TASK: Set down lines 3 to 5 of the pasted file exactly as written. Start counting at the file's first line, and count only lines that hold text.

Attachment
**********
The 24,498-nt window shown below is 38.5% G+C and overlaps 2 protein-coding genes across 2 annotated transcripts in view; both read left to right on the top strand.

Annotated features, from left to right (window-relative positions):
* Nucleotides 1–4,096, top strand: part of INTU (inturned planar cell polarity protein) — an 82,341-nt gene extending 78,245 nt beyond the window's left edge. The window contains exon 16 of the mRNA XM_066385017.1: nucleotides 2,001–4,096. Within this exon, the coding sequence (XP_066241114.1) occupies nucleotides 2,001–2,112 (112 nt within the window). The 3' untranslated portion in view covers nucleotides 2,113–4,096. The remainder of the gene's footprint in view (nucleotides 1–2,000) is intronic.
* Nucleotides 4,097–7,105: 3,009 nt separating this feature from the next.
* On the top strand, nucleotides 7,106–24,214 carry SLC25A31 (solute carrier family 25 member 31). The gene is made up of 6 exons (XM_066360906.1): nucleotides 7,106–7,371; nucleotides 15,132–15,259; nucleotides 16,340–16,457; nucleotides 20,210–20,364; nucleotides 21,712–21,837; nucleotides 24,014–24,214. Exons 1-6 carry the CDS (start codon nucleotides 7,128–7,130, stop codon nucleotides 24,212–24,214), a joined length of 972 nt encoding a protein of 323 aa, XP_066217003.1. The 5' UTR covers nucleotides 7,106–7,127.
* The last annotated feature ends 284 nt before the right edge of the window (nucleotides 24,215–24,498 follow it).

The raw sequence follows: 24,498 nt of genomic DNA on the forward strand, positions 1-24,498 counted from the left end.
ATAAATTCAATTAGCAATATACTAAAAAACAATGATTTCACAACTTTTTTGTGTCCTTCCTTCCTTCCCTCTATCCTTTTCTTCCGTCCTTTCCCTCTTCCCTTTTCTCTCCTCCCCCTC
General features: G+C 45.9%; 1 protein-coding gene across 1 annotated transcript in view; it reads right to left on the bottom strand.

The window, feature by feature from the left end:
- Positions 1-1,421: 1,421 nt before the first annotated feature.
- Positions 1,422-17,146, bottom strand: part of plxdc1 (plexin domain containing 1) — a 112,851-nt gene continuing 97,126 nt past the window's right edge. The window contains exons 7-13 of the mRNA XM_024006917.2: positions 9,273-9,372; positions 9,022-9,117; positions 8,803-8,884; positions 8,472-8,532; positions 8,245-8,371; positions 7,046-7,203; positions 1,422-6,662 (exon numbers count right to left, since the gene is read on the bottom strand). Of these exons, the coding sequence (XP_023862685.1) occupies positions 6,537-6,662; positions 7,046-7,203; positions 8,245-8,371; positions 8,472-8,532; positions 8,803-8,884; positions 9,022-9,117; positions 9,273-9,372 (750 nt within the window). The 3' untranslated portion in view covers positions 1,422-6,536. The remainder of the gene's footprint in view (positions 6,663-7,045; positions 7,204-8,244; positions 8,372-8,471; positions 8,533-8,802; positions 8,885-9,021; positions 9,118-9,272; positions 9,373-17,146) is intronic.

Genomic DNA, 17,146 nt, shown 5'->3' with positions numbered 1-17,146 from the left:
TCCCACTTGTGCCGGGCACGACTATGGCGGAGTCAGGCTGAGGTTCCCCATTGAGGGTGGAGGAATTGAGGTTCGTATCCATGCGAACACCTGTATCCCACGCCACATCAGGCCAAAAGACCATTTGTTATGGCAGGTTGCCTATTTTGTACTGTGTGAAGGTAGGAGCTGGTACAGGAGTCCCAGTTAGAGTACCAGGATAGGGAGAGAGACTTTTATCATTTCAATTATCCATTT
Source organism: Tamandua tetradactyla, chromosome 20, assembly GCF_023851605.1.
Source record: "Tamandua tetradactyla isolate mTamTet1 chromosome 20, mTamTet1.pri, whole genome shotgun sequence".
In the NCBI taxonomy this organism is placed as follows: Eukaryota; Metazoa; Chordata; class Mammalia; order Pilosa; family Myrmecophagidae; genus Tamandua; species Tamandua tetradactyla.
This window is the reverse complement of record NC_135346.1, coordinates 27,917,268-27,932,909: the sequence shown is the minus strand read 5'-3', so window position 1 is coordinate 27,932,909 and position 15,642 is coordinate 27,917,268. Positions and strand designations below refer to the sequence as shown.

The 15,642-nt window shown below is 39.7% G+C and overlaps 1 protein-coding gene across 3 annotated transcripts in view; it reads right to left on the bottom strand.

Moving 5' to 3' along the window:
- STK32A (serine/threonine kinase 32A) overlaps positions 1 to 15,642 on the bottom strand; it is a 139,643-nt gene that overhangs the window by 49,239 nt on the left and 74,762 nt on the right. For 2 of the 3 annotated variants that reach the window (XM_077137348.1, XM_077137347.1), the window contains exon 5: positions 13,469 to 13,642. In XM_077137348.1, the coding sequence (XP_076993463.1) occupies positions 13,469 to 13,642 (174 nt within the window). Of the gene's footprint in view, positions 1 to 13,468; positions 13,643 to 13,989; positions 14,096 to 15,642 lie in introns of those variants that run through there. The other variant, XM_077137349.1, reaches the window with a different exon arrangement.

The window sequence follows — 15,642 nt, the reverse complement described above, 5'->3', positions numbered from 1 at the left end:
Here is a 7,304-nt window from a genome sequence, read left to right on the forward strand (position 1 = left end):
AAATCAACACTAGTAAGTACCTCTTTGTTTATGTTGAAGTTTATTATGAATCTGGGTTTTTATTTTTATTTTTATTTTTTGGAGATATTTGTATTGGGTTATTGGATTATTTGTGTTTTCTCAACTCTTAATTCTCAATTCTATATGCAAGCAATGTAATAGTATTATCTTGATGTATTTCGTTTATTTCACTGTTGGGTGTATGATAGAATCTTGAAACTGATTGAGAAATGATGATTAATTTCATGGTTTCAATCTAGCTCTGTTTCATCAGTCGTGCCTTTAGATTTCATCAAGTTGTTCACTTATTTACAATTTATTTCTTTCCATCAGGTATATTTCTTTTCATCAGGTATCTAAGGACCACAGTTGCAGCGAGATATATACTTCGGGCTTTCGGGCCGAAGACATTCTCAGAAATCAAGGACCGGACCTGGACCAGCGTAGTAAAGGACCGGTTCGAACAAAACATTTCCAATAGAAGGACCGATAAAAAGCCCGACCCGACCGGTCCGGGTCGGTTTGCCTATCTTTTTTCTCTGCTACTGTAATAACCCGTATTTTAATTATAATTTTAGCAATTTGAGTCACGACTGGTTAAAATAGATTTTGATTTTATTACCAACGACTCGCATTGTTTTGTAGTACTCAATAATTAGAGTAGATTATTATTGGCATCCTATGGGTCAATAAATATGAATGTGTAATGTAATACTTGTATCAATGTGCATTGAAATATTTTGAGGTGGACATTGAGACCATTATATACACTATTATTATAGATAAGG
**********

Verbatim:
* Nucleotides 1–4,096, top strand: part of INTU (inturned planar cell polarity protein) — an 82,341-nt gene extending 78,245 nt beyond the window's left edge. The window contains exon 16 of the mRNA XM_066385017.1: nucleotides 2,001–4,096. Within this exon, the coding sequence (XP_066241114.1) occupies nucleotides 2,001–2,112 (112 nt within the window). The 3' untranslated portion in view covers nucleotides 2,113–4,096. The remainder of the gene's footprint in view (nucleotides 1–2,000) is intronic.
* Nucleotides 4,097–7,105: 3,009 nt separating this feature from the next.
* On the top strand, nucleotides 7,106–24,214 carry SLC25A31 (solute carrier family 25 member 31). The gene is made up of 6 exons (XM_066360906.1): nucleotides 7,106–7,371; nucleotides 15,132–15,259; nucleotides 16,340–16,457; nucleotides 20,210–20,364; nucleotides 21,712–21,837; nucleotides 24,014–24,214. Exons 1-6 carry the CDS (start codon nucleotides 7,128–7,130, stop codon nucleotides 24,212–24,214), a joined length of 972 nt encoding a protein of 323 aa, XP_066217003.1. The 5' UTR covers nucleotides 7,106–7,127.